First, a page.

Finding the Best Long-Term Option

    When you need high volumes over many years, your best option will probably be a more costly tool. The initial investment may be higher, but the savings will show up over time as the mold continues producing consistent products for years to come.

    Additionally, molds made from higher quality materials typically require less maintenance and repairs… another cost savings.

    For a low volume, short-term project:

    • Construct mold from aluminum material
    • Design mold with fewer cavities
    • Choose the least expensive mold maker

    For a high-volume, long-term projects:

    • Construct mold from steel material
    • Design mold with more cavities to reduce price-per-part
    • Choose a high quality, U.S. mold maker

    Working with a Full-Service Injection Molder

    We recommend that you work with a turnkey plastic injection molder to keep your plastic injection mold cost in check. A full-service manufacturer can help you with your project from part design, through production, delivery and ongoing maintenance.

    Selmax has been successfully helping clients build molds and run production for over 45 years. We have trusted mold maker partners that we work with to construct a mold that best suits your needs and budget.

    You can rest assured that your project is in good hands with Selmax’s in-house dedicated machine shop, expert machinists, and Computer Numerical Control (CNC) machining tools. We produce, maintain and repair injection molds to the highest standards in the industry. Well-maintained tooling is critical for manufacturing efficiency and final product quality.

    Already have a mold? Selmax accepts, repairs, and maintains molds transferred from other mold makers or injection molders, both domestic and international, to be used for production.

    Ready to start the quoting process? Get started.

  4. Why is ISO Certification Important?

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    ISO Certification

    ISO standards promote a commitment to quality, improved processes, safety, and reduced waste.

    There’s no denying that quality, efficiency, and consistency are vital in a plastic injection molding project. When quality standards or processes are lacking, material is wasted, product quality diminishes, and costs rise.

    Because quality control standards and processes are important for each project, it’s smart to work with a plastic injection molder that is ISO certified. This ensures that the manufacturer has an active quality management system and is striving to continually improve processes.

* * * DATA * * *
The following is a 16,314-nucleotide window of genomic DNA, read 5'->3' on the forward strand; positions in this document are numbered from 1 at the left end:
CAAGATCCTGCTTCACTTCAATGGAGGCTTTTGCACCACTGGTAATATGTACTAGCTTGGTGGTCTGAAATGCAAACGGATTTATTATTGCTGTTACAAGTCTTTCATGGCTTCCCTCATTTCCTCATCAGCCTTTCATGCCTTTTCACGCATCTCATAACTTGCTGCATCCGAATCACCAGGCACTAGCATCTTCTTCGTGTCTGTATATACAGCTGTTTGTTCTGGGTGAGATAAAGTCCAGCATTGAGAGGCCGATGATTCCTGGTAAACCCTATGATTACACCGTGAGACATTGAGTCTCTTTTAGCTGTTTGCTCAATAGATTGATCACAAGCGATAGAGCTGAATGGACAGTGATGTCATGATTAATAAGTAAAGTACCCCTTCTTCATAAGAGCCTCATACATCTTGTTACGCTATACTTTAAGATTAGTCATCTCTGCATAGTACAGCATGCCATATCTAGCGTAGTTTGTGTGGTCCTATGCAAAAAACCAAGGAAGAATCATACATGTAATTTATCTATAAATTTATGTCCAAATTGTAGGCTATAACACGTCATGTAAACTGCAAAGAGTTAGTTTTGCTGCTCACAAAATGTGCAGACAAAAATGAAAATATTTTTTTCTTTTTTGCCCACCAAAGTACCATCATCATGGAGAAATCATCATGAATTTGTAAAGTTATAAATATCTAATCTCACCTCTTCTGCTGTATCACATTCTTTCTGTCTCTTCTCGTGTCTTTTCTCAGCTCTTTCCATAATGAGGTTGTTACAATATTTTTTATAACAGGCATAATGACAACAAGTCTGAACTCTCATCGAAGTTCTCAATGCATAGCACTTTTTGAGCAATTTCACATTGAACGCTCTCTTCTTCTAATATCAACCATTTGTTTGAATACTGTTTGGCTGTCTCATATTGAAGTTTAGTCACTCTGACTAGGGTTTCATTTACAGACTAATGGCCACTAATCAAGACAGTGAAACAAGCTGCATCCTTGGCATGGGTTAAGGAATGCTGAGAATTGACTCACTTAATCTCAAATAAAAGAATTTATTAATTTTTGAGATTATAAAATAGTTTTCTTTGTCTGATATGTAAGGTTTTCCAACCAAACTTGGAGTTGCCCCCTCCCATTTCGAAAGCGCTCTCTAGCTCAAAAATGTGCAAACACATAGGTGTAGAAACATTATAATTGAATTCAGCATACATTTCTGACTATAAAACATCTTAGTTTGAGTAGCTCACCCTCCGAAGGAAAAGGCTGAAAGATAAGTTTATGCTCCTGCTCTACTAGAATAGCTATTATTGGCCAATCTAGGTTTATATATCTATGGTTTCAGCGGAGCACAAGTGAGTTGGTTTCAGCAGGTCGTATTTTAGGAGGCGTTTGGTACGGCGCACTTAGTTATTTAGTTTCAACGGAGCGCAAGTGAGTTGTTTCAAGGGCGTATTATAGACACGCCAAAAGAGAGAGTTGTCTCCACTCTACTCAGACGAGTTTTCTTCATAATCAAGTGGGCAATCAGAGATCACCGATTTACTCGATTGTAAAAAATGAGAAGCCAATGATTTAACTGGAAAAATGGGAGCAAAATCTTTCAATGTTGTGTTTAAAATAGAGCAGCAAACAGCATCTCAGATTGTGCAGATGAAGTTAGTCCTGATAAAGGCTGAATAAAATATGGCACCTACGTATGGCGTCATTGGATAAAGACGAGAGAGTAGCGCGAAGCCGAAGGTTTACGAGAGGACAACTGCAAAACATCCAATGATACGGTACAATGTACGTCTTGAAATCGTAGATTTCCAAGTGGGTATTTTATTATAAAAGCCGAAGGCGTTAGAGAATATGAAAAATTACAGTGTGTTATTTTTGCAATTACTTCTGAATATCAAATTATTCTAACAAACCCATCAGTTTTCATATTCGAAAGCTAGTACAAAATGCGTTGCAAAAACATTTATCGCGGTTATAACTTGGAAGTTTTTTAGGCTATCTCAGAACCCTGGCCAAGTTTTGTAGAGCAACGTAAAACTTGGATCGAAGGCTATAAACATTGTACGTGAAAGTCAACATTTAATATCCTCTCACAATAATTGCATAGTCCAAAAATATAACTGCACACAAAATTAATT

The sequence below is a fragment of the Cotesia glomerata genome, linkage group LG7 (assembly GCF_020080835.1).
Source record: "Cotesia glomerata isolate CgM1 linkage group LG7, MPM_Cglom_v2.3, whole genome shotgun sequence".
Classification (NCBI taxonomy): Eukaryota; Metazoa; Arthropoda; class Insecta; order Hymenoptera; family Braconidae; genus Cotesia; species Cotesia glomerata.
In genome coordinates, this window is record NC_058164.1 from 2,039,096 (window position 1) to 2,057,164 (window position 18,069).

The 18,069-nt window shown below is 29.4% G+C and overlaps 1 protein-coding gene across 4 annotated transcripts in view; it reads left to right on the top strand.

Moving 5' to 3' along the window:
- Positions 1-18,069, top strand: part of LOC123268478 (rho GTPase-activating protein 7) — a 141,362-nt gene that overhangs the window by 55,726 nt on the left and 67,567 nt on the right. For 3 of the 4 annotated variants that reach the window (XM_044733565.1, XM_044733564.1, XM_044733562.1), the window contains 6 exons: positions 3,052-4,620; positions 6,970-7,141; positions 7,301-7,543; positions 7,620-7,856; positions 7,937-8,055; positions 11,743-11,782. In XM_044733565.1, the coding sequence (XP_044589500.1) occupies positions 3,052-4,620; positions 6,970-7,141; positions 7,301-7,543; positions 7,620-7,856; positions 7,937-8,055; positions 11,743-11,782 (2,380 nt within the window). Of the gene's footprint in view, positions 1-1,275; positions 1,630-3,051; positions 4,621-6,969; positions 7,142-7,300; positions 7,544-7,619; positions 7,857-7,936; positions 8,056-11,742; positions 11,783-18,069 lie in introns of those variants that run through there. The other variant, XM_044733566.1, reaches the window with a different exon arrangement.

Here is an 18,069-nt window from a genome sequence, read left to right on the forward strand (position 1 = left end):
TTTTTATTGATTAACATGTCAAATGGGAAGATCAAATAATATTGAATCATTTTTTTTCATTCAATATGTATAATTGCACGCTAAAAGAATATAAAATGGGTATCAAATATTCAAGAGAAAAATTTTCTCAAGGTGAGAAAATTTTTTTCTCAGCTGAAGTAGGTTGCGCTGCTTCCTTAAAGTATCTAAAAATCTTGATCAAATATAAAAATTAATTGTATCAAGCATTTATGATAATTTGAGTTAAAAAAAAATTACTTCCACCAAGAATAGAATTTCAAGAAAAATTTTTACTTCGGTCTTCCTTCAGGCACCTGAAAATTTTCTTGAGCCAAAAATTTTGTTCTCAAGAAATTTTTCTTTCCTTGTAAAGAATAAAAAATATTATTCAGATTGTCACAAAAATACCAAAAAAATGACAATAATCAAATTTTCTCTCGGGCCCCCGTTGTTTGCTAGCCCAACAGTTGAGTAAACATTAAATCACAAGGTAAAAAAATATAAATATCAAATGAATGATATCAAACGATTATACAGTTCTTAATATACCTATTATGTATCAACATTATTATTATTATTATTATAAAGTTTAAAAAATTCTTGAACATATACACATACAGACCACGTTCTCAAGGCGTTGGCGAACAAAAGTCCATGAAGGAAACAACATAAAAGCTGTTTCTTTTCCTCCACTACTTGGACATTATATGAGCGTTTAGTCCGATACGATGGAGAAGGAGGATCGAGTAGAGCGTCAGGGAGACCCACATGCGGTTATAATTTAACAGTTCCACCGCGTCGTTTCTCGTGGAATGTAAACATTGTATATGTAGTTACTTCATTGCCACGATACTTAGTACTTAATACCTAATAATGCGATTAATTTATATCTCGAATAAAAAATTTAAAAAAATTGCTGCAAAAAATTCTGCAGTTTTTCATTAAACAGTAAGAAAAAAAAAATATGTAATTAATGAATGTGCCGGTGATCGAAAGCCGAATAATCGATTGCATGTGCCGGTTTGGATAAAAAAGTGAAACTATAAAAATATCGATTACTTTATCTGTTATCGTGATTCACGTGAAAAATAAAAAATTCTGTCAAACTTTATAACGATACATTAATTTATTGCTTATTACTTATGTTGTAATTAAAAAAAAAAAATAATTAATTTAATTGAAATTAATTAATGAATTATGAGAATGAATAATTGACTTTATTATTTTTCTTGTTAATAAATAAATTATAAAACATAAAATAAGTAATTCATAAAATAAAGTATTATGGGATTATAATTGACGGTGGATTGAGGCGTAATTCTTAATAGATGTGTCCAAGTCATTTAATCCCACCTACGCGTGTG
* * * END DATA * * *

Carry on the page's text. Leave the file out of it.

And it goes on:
What is ISO?

    ISO is the International Organization for Standardization. It’s currently recognized in 163 countries and has published 22,482 International Standards and related documents for nearly every industry.

    ISO standards promote consistency across the board for products, services and systems along with assurance of quality, safety and efficiency.

    Companies are not required by law to adhere to ISO standards or to get certified, but  those that do are typically committed to continuous improvement in their businesses.

    “ISO International Standards ensure that products and services are safe, reliable and of good quality,” (www.iso.org).

    There are several different standards in ISO certification, with ISO 9001:2015 being the current most common for any business type. There are additional standards specifically designed for environmental management, medical devices and equipment, gas and oil industry, and others.

    How ISO Impacts Manufacturing

    ISO certified manufacturers must identify, document, and continually update their processes to ensure quality controls are in place and are being followed consistently. Implementing the ISO standard helps manufacturers consistently cut costs, reduce waste, and improve customer satisfaction with quality products.

    The ISO standard is built on the principle of continuous improvement; employees at every level are encouraged to always look for ways to improve. It’s important to get feedback from every stage of the process in order to continue improving.

    Adopting ISO standards results in increased customer satisfaction, efficient processes, fewer errors, and reduced overall costs.

    The Certification Process

    One of the reasons some companies decide not to pursue ISO certification is that it can be a daunting task. Certification requires a rigorous evaluation of the company’s processes. A quality management system is implemented to outline the company’s best practices followed by strenuous internal and external audits of the newly-implemented processes and standards. The certification process – from start to finish – can easily take over a year.